In a follow-up to our post ("New Cardinal celebrates first Mass in Baghdad," December 10, 2007), I wish to call your attention to a post on a "Reunion of Iraqi Christians and Muslims" (Against the Grain, December 15, 2007), which offers the following details based on Sameer Yacoub's account of last Sunday's Mass ("Baghdad Christians Celebrate Sunday Mass," AP). The post begins with excerpts from Yacoub's account:
Under heavy guard and broadcast live on Iraqi state television, the service was capped by a handshake from a visiting Shiite imam—a symbolic show of unity between Iraq's majority Muslim sect and its tiny Christian community. . . .This past November, the post continues, combat journalist Michael Yon released a truly epic photograph of Christians and Muslims, placing a cross atop the St. John's Church in Baghdad ("Thanks and Praise" Against The Grain Nov. 8, 2007).
Delly presided over other services this week in Baghdad and the northern Kurdish city of Irbil, spreading his message of unity and forgiveness among Iraq's Christians.
"We are of one family, everyone should work for the progress of this country," he said during his sermon.
The frequent target of Islamic extremists, Iraq's Christians have been forced to flee by the tens of thousands or to isolate themselves in barricaded neighborhoods if they choose to remain.
"We pray today for the sake of each other and to forgive each other, as well to be directed to do good deeds," Delly said. "That is my demand for the Iraqis, moreover I urge the return home for displaced people and immigrants to their ancestral land."
Many people who filled the pews at the elegant brick Church of the Virgin Mary said they were taking advantage of a lull in violence to attend services and to congratulate Delly. The imam of a nearby Shiite mosque shook hands with him in the church's courtyard after the service.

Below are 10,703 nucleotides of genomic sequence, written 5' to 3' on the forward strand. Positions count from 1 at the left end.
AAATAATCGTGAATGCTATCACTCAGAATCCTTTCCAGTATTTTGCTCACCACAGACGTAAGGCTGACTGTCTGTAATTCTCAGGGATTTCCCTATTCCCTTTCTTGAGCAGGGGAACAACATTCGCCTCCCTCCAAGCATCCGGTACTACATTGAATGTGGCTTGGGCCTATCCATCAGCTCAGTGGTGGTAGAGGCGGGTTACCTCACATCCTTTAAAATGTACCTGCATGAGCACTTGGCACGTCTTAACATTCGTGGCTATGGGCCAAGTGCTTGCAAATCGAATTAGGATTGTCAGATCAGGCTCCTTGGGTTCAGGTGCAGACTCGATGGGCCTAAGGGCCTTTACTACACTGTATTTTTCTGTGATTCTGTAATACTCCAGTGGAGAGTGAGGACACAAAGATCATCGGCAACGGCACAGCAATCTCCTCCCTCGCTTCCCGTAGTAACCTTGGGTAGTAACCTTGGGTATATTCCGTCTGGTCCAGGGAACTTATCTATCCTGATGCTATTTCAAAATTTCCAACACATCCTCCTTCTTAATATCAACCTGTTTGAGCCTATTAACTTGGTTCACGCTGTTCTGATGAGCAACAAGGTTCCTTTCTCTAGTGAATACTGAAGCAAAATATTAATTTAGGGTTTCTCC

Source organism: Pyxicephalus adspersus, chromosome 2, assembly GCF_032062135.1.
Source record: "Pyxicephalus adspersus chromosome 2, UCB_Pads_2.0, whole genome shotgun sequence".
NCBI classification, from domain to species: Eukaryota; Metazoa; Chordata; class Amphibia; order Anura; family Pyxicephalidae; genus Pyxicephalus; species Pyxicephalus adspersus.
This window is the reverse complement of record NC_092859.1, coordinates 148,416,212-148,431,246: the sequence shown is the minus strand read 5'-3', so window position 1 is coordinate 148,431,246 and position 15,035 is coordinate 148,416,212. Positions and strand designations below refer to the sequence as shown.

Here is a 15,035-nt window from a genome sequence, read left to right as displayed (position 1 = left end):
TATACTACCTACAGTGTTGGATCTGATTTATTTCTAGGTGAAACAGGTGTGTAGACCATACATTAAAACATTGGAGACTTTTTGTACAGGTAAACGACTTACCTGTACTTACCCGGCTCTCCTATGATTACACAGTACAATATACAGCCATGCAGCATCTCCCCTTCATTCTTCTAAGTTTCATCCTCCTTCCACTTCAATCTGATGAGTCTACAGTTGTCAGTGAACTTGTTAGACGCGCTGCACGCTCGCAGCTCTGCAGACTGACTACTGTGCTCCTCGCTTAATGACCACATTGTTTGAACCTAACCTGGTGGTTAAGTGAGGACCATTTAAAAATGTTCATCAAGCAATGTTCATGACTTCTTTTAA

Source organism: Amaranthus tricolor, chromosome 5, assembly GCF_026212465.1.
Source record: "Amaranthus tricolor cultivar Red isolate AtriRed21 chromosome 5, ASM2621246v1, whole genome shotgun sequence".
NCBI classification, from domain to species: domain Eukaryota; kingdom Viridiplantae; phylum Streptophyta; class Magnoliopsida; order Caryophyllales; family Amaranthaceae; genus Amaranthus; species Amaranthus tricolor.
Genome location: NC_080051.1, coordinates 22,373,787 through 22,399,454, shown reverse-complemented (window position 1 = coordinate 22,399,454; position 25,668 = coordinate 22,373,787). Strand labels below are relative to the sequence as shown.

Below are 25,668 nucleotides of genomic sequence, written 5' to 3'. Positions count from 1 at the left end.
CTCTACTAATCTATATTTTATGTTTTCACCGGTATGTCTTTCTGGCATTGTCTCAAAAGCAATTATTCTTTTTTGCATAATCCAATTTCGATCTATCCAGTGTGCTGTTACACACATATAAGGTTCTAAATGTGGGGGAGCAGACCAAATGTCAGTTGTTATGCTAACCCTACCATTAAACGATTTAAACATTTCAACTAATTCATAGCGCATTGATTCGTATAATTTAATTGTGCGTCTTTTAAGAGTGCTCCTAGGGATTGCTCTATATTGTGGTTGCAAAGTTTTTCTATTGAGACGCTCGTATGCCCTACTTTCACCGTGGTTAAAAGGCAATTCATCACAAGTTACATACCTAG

"I came here to show the unity of the Iraqi people," said the black- turbaned imam, Jassim al-Jazairi. "We are happy with the cardinal. We are very proud of any person, whether Christian or Muslim, who raises the name of Iraq in the international arena."
Further, Michael Yon provides the background to the story and the momentous events that occurred after the taking of the photo in a piece entitled "Come Home." This is truly an amazing piece of photo-journalism with an inside look at the Mass in Baghdad. Have a look!
The post continues: "On November 19, 2007, Most Reverend Shlemon Warduni, Auxiliary Bishop of the St. Peter the Apostle Catholic Diocese for Chaldeans and Assyrians in Iraq officiated at a mass in St. John’s Church in Baghdad. He was welcomed home by a crowd of locals and American soldiers, who had fought hard to cleanse the streets of Al Qaeda. According to Michael Yon, "speaking in both Arabic and English, Bishop Warduni thanked those American soldiers sitting in the pews for their sacrifices":
. . . when al Qaeda came to Dora, they began harassing Christians first, charging them “rent.” It was the local Muslims, according to LTC Michael, who first came to him for help to protect the Christians in his area. . . . the Muslims reached out to him to protect the Christians from al Qaeda. Real Muslims here are quick to say that al Qaeda members are not true Muslims. From charging “rent,” al Qaeda’s harassment escalated to killing Christians, and also Muslims. Untold thousands of Christians and Muslims fled Baghdad in the wake of the darkness of civil war.Michael Yon reports that the front pews of the Mass were filled with Muslims, in a spirit of solidarity with their Christian neighbors and to welcome them back to Iraq.
He concludes his post thus:
It’s been a long time since I’ve seen any fighting. I can’t remember my last shootout: it’s been months. The nightmare is ending. Al Qaeda is being crushed. The Sunni tribes are awakening all across Iraq and forswearing violence for negotiation. Many of the Shia are ready to stop the fighting that undermines their ability to forge and manage a new government. This is a complex and still delicate denouement, and the war may not be over yet. But the Muslims are saying it’s time to come home. And the Christians are saying it’s time to come home. They are weary, and there is much work to be done.Amen to that. Also, as Against the Grain concludes, we can pray that this is only the beginning and, whatever opinions we may hold about the due cause of the Iraq war, have the decency to express our gratitude for the US and Iraqi servicemen whose assistance was indispensable in making this meaningful gesture of amicability possible.